Saturday, February 7, 2015

Suspended Sentences: Three Novellas

by Patrick Modiano

Suspended Sentences is a collection of Nobel laureate Patrick Modiano’s three novellas: Afterimage, Suspended Sentences, and Flowers of Ruin, all translated from the French by Mark Polizzotti. Afterimage is about a young man who follows a photographer around Paris and catalogs his photographs; Suspended Sentences tells the story of a young boy and his brother and the people they were entrusted to after their parents left to work for the circus, and; Flowers of Ruin is also the story of a boy who remembers a part of his childhood, his father, and a murder mystery that transpired at the time.



Of the three novellas, I liked Afterimage and Suspended Sentences; the last one was a chore to read.

*

All three novellas explored very hazy plots and vague characters. It appears to be a common theme in the three stories. At first, the nebulousness of the characters was intriguing, but by the third story, I felt like I was at the end of my wits.

The book started out strong with Afterimage, which I would consider as my favorite novella from the lot. Francis Jansen, a photographer, takes a photo of the unnamed narrator and his girlfriend, Colette, whom he approaches in a cafĂ© somewhere in Paris. They strike up a conversation, ending up with the narrator taking up the job of cataloging Jansen’s photographs, which were in a heap in his apartment. Thereafter, certain coincidences – as the narrator himself calls them – come to the fore: Jansen became involved with a woman named Colette, our narrator’s girlfriend’s namesake, and later, he realizes that his name is Francis Jansen.

Sunday, February 1, 2015

Reading List 2015: February

... And I thought January would never end! Is it just me, or January really does feel like the longest month of the year? It's the month that stretches out to forever, and now that it's finally February, I can heave that little sigh of relief.

Yes, February! A brand-new reading list for this month!


A recap of January's reading list is in order, however, so here we go:

  • Suspended Sentences by Patrick Modiano - Three novellas from the 2014 Nobel laureate for literature. 4/5
  • Navigating Early by Clare Vanderpool - The book club's book of the month. Very heartwarming story, indeed. 5/5

And now, for my February books:

Monday, January 26, 2015

The Narrow Road to the Deep North

by Richard Flanagan

Perhaps I should disclose at the outset that over the years that I’ve been reading, I’ve developed this little inner button that goes on whenever I’m about to read an award-winner. It makes me predisposed to like a book because it wouldn’t have received accolades if it were no good, yes?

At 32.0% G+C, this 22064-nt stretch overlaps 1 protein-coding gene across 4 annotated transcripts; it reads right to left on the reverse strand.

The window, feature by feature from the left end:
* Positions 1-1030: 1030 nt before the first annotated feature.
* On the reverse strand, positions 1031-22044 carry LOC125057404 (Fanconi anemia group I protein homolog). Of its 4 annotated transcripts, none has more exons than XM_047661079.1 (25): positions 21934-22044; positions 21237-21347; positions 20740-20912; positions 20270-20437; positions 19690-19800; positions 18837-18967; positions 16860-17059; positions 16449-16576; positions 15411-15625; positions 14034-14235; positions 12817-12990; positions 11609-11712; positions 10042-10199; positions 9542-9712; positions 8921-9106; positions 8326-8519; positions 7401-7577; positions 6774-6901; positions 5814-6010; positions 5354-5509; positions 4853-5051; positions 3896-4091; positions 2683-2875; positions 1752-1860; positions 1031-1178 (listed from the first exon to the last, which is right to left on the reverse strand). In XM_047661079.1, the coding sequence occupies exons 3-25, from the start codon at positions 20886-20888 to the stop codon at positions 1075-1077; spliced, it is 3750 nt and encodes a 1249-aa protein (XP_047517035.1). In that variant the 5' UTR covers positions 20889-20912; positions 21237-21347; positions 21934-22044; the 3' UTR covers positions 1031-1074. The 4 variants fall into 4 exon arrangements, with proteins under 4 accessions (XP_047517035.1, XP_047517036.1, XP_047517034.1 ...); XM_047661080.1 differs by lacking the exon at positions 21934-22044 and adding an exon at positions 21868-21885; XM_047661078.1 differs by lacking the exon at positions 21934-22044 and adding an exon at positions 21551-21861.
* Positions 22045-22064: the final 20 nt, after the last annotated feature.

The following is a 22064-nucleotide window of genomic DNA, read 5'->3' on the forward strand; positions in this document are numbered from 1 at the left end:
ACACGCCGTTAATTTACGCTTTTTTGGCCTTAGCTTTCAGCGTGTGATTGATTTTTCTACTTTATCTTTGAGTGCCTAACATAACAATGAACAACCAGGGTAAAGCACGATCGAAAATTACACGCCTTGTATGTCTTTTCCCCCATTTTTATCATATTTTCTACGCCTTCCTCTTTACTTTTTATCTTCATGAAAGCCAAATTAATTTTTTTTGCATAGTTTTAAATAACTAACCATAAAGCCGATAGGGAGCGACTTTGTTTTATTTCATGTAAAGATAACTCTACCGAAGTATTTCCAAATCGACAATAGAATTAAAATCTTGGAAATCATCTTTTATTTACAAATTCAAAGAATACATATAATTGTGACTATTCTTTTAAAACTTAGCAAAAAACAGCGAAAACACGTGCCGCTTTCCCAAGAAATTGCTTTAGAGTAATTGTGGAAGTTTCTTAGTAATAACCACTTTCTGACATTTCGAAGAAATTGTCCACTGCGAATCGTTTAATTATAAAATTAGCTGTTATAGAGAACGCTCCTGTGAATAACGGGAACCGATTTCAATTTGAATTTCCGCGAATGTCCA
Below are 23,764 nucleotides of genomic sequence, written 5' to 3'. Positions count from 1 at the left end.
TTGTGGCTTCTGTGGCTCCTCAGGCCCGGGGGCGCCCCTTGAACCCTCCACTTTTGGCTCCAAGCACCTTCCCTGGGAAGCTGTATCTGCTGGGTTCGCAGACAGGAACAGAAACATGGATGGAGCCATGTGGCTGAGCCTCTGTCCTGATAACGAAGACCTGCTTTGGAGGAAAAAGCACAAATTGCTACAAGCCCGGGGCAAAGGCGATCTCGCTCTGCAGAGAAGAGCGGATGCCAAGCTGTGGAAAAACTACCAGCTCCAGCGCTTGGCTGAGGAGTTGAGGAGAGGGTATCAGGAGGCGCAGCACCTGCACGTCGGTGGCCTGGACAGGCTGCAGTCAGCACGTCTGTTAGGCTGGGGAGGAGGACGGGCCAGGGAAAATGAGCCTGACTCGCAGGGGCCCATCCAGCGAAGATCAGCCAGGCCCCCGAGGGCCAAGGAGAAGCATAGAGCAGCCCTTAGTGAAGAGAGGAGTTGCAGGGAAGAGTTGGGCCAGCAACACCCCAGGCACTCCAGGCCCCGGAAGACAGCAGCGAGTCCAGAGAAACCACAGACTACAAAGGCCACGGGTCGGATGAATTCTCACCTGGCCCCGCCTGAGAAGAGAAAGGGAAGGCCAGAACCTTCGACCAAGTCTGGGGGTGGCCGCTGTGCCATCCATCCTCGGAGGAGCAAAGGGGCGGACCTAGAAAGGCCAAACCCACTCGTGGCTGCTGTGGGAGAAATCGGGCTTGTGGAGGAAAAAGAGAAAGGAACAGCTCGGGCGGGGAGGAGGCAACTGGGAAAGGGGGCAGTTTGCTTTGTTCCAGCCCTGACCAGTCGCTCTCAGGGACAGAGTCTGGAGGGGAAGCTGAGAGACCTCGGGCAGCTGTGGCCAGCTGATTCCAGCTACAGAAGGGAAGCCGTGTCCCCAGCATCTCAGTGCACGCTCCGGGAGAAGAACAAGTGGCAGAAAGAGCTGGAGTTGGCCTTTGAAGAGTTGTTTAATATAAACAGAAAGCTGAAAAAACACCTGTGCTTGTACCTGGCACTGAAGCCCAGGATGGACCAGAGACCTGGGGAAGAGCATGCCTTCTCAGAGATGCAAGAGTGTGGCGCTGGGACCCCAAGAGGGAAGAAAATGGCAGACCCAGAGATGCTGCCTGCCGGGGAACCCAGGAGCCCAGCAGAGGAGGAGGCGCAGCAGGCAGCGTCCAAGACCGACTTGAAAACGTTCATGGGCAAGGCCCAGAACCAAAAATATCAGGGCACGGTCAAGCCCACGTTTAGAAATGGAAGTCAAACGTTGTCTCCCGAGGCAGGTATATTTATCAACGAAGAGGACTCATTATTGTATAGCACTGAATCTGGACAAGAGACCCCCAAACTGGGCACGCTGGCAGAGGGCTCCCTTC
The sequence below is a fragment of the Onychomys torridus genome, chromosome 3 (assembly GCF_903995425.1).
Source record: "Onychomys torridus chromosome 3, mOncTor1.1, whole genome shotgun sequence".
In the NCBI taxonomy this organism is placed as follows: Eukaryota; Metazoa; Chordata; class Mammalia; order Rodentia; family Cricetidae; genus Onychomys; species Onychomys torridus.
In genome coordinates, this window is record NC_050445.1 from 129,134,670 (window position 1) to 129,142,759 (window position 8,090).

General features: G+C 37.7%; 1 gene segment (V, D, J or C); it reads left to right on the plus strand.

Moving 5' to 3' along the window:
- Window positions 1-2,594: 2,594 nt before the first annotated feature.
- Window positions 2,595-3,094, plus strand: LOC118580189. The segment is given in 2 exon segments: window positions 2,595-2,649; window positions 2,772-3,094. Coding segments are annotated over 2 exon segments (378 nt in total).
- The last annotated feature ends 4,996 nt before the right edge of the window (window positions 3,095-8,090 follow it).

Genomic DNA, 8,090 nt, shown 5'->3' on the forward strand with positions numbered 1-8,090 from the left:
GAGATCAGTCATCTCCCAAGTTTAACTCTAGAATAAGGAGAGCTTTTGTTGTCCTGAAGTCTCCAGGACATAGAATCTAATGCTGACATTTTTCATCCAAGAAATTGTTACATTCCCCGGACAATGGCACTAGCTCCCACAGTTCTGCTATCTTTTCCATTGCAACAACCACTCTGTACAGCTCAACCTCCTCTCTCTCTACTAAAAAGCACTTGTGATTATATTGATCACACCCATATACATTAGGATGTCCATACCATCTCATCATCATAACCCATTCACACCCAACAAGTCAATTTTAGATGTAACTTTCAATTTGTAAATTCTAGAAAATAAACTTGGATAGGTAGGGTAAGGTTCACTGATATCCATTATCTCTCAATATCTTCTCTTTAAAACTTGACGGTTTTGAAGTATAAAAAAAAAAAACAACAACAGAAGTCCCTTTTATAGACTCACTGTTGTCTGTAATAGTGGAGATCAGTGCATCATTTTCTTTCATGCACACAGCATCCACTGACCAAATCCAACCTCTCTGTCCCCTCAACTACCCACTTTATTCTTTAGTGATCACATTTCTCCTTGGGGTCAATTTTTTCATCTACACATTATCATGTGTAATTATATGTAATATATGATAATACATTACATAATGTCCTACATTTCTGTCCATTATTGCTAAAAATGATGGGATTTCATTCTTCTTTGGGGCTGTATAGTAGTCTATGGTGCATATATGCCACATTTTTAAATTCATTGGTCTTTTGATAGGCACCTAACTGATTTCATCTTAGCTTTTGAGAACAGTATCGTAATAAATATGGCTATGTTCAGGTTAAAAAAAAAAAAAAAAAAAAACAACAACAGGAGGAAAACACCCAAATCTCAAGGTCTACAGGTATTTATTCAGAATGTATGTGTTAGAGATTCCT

That’s what happened when I got myself a copy of the 2014 Man Booker prize winner, The Narrow Road to the Deep North by Richard Flanagan. That little button blinked like mad, and with good reason – Flanagan (and all the other shortlisted titles) trumped my bet for the Booker, David Mitchell’s latest novel, The Bone Clocks. So I knew, at the back of my mind, that I would be in for a real treat. Should be.

The Narrow Road to the Deep North did not disappoint.


The book is both a war memorial and a love story, but I’m inclined to say that it’s more of the former. As Australian surgeon Dorrigo Evans, now a famed war veteran, writes the foreword for a book about the atrocities that transpired at what is now known as the Death Railway (also, "Burma Railway," "Burma-Siam Railway," "Thailand-Burma Railway") during the Second World War, he recalls his own painful experiences as the commanding officer of a battalion of Australian prisoners of war (POWs) who labored in “the Line” under the Japanese Imperial command. His memories narrate for us the struggles they endured in the Siam-Burmese jungle where the railroad was to be constructed, how his men succumbed to various diseases that ate at their bodies and minds, and how the Japanese officers accepted no excuses that would exempt dying men from labor, among many others.

Friday, January 16, 2015

Speak

by Laurie Halse Anderson

Speak is one of my “dare books”* at the book club in January of last year – it was one of my good friend’s worst least favorite books for the year and I (un)fortunately drew it as one of the books I was supposed to finish reading within the year. But even before I got dared to read it, I already have a copy of the book, having bought it for a discounted price at a local bookstore some months before. For whatever reason, though, I couldn’t muster the inspiration to read it. Until the dare happened.